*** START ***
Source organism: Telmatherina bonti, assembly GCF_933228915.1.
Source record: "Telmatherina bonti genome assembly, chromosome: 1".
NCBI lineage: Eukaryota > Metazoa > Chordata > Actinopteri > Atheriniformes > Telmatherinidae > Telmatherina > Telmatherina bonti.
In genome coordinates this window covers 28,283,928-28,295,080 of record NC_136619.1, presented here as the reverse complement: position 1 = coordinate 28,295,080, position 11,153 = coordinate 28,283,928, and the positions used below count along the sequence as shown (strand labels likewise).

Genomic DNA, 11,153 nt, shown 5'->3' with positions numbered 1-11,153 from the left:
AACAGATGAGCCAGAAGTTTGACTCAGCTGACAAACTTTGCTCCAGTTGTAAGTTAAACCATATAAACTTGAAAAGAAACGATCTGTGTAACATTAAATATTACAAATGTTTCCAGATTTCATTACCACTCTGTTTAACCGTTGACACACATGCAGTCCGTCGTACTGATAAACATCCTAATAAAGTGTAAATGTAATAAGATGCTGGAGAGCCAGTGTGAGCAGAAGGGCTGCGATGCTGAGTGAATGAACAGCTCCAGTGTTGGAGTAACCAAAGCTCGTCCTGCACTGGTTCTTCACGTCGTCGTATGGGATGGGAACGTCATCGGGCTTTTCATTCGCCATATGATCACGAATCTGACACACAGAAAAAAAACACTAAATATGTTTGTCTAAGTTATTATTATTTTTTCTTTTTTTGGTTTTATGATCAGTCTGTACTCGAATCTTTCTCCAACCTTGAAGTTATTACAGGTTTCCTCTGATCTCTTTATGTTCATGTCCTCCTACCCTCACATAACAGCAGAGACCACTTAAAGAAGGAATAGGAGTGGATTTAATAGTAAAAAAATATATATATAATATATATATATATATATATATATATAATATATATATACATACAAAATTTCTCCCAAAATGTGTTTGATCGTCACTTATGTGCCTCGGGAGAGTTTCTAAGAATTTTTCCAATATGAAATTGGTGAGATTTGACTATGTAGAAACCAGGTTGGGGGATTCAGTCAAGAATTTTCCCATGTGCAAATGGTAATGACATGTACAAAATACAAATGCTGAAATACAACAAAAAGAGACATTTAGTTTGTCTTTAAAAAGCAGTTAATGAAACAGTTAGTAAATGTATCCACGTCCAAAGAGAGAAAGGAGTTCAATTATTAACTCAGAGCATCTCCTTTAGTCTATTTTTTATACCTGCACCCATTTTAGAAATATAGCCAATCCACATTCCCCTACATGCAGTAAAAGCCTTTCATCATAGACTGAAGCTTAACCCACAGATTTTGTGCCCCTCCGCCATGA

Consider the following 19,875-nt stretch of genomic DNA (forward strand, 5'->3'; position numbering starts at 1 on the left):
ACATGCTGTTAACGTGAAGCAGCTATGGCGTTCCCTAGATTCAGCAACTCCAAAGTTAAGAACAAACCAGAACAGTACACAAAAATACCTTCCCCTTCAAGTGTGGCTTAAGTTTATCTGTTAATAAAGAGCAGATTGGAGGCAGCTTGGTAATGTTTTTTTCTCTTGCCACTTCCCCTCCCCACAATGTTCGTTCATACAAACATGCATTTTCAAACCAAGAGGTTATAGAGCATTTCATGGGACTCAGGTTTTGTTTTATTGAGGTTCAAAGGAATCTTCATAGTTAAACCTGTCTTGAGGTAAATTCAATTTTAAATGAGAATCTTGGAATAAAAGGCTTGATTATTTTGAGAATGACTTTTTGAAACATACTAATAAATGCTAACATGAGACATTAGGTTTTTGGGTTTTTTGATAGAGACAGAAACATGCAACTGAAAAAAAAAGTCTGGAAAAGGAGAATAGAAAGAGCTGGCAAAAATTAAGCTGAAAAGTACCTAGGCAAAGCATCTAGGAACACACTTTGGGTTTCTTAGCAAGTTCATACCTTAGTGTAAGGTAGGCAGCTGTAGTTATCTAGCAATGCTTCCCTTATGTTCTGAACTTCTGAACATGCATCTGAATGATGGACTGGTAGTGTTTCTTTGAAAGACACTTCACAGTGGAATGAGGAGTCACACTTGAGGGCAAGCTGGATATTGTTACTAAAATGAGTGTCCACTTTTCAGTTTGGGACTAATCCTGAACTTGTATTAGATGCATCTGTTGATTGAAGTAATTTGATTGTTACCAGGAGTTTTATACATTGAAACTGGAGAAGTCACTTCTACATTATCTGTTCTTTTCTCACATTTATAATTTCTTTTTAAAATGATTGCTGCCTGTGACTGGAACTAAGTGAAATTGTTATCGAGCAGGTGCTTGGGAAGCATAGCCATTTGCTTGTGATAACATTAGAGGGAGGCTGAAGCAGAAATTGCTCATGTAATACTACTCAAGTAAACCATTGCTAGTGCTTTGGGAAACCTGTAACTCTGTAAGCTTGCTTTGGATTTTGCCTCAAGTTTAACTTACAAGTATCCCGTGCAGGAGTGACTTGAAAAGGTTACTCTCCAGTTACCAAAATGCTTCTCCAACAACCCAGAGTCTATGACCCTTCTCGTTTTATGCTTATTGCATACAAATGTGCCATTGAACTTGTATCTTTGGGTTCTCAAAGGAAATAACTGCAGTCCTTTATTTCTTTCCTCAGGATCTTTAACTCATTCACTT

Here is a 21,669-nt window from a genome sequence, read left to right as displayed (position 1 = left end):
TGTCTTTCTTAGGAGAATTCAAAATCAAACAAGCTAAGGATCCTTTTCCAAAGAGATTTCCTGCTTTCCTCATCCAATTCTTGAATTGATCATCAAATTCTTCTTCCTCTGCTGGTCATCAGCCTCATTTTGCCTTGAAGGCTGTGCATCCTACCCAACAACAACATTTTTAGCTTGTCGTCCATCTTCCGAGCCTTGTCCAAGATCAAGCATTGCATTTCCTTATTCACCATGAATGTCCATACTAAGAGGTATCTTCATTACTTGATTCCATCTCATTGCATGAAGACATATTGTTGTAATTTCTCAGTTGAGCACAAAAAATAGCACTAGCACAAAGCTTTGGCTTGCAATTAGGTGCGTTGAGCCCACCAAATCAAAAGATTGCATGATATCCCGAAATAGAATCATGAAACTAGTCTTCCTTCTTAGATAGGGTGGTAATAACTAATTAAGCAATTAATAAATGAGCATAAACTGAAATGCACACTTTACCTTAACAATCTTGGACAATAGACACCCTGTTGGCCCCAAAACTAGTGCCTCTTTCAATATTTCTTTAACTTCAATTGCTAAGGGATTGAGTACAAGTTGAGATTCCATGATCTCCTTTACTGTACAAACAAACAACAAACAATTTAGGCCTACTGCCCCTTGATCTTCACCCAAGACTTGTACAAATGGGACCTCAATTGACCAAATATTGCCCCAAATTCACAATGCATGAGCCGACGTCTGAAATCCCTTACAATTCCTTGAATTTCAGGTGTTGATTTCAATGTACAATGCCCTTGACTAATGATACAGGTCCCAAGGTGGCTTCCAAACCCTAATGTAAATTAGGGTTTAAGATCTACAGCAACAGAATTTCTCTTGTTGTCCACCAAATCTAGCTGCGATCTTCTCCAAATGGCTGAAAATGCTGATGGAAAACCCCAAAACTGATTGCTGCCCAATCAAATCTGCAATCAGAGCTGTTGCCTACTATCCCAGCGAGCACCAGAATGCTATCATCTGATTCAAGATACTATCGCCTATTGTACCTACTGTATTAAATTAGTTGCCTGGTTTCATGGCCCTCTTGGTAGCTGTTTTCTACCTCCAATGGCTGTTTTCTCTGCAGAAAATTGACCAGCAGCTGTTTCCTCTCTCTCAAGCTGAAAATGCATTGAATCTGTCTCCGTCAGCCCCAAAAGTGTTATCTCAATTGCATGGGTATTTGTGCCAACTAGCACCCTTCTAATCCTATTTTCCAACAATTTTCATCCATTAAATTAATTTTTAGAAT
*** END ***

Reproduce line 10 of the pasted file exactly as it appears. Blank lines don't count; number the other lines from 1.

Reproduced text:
TGTCTTTCTTAGGAGAATTCAAAATCAAACAAGCTAAGGATCCTTTTCCAAAGAGATTTCCTGCTTTCCTCATCCAATTCTTGAATTGATCATCAAATTCTTCTTCCTCTGCTGGTCATCAGCCTCATTTTGCCTTGAAGGCTGTGCATCCTACCCAACAACAACATTTTTAGCTTGTCGTCCATCTTCCGAGCCTTGTCCAAGATCAAGCATTGCATTTCCTTATTCACCATGAATGTCCATACTAAGAGGTATCTTCATTACTTGATTCCATCTCATTGCATGAAGACATATTGTTGTAATTTCTCAGTTGAGCACAAAAAATAGCACTAGCACAAAGCTTTGGCTTGCAATTAGGTGCGTTGAGCCCACCAAATCAAAAGATTGCATGATATCCCGAAATAGAATCATGAAACTAGTCTTCCTTCTTAGATAGGGTGGTAATAACTAATTAAGCAATTAATAAATGAGCATAAACTGAAATGCACACTTTACCTTAACAATCTTGGACAATAGACACCCTGTTGGCCCCAAAACTAGTGCCTCTTTCAATATTTCTTTAACTTCAATTGCTAAGGGATTGAGTACAAGTTGAGATTCCATGATCTCCTTTACTGTACAAACAAACAACAAACAATTTAGGCCTACTGCCCCTTGATCTTCACCCAAGACTTGTACAAATGGGACCTCAATTGACCAAATATTGCCCCAAATTCACAATGCATGAGCCGACGTCTGAAATCCCTTACAATTCCTTGAATTTCAGGTGTTGATTTCAATGTACAATGCCCTTGACTAATGATACAGGTCCCAAGGTGGCTTCCAAACCCTAATGTAAATTAGGGTTTAAGATCTACAGCAACAGAATTTCTCTTGTTGTCCACCAAATCTAGCTGCGATCTTCTCCAAATGGCTGAAAATGCTGATGGAAAACCCCAAAACTGATTGCTGCCCAATCAAATCTGCAATCAGAGCTGTTGCCTACTATCCCAGCGAGCACCAGAATGCTATCATCTGATTCAAGATACTATCGCCTATTGTACCTACTGTATTAAATTAGTTGCCTGGTTTCATGGCCCTCTTGGTAGCTGTTTTCTACCTCCAATGGCTGTTTTCTCTGCAGAAAATTGACCAGCAGCTGTTTCCTCTCTCTCAAGCTGAAAATGCATTGAATCTGTCTCCGTCAGCCCCAAAAGTGTTATCTCAATTGCATGGGTATTTGTGCCAACTAGCACCCTTCTAATCCTATTTTCCAACAATTTTCATCCATTAAATTAATTTTTAGAAT